Patrick, Saint

Patrick, Saint
flourished 5th century; feast day March 17

Patron saint of Ireland.

Born in Britain of a Romanized family, he was captured at age 16 by Irish raiders and carried into slavery in Ireland. He spent six years as a herdsman before escaping from his master and being reunited with his family in Britain. Called in a dream to bring Christianity to the Irish, he returned to Ireland and journeyed far and wide, baptizing chiefs and kings and converting whole clans. One popular legend says that he explained the notion of the Holy Trinity using the shamrock, now the national flower of Ireland. He is also said to have rid Ireland of snakes.

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▪ bishop and patron saint of Ireland
flourished 5th century, Britain and Ireland; feast day March 17

      patron saint and national apostle of Ireland, credited with bringing Christianity (mission) to Ireland and probably responsible in part for the Christianization of the Picts and Anglo-Saxons. He is known only from two short works, the Confessio, a spiritual autobiography, and his Letter to Coroticus, a denunciation of British mistreatment of Irish Christians.

      He was born in Britain of a Romanized family. At the age of 16 he was torn by Irish raiders from the villa of his father, Calpurnius, a deacon and minor local official, and carried into slavery in Ireland, where, during six bleak years spent as a herdsman, he turned with fervour to his faith. Hearing at last in a dream that the ship in which he was to escape was ready, he fled his master and found passage to Britain. There he came near to starvation and suffered a second brief captivity before he was reunited with his family. Thereafter, he may have paid a short visit to the Continent.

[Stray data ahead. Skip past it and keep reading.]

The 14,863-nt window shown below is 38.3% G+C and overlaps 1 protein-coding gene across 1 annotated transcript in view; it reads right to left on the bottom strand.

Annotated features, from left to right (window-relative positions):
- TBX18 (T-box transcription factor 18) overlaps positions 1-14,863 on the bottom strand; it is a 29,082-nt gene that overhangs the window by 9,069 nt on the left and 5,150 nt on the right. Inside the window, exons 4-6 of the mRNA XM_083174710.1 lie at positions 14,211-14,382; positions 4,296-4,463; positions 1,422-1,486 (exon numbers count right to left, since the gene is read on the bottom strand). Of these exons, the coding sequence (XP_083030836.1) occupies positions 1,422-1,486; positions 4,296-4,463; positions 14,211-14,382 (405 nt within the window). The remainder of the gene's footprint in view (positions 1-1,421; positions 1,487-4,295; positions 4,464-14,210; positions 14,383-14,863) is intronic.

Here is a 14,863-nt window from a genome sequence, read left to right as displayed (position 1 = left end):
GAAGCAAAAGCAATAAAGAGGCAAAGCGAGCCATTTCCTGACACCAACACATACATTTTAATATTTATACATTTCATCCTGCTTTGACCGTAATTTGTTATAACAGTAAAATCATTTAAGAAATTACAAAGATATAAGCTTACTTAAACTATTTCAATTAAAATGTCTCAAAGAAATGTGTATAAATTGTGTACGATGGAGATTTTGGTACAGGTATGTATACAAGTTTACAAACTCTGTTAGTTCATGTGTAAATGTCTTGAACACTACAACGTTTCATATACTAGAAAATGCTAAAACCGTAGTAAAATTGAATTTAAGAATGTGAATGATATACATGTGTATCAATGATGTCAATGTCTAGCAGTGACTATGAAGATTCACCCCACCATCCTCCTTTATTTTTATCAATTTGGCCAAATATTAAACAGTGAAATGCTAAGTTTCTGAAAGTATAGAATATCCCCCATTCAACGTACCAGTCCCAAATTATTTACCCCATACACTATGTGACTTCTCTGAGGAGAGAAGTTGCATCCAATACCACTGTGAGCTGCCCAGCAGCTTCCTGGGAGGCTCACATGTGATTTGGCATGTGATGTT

The best known passage in the Confessio, his spiritual autobiography, tells of a dream, after his return to Britain, in which one Victoricus delivered him a letter headed “The Voice of the Irish.” As he read it he seemed to hear a certain company of Irish beseeching him to walk once more among them. “Deeply moved,” he says, “I could read no more.” Nevertheless, because of the shortcomings of his education he was reluctant for a long time to respond to the call. Even on the eve of reembarkation for Ireland he was beset by doubts of his fitness for the task. Once in the field, however, his hesitations vanished. Utterly confident in the Lord, he journeyed far and wide, baptizing and confirming with untiring zeal. In diplomatic fashion he brought gifts to a kinglet here and a lawgiver there but accepted none from any. On at least one occasion he was cast into chains. On another, he addressed with lyrical pathos a last farewell to his converts who had been slain or kidnapped by the soldiers of Coroticus.

      Careful to deal fairly with the heathen, he nevertheless lived in constant danger of martyrdom. The evocation of such incidents of what he called his “laborious episcopate” was his reply to a charge, to his great grief endorsed by his ecclesiastical superiors in Britain, that he had originally sought office for the sake of office. In point of fact, he was a most humble-minded man, pouring forth a continuous paean of thanks to his Maker for having chosen him as the instrument whereby multitudes who had worshipped “idols and unclean things” had become “the people of God.”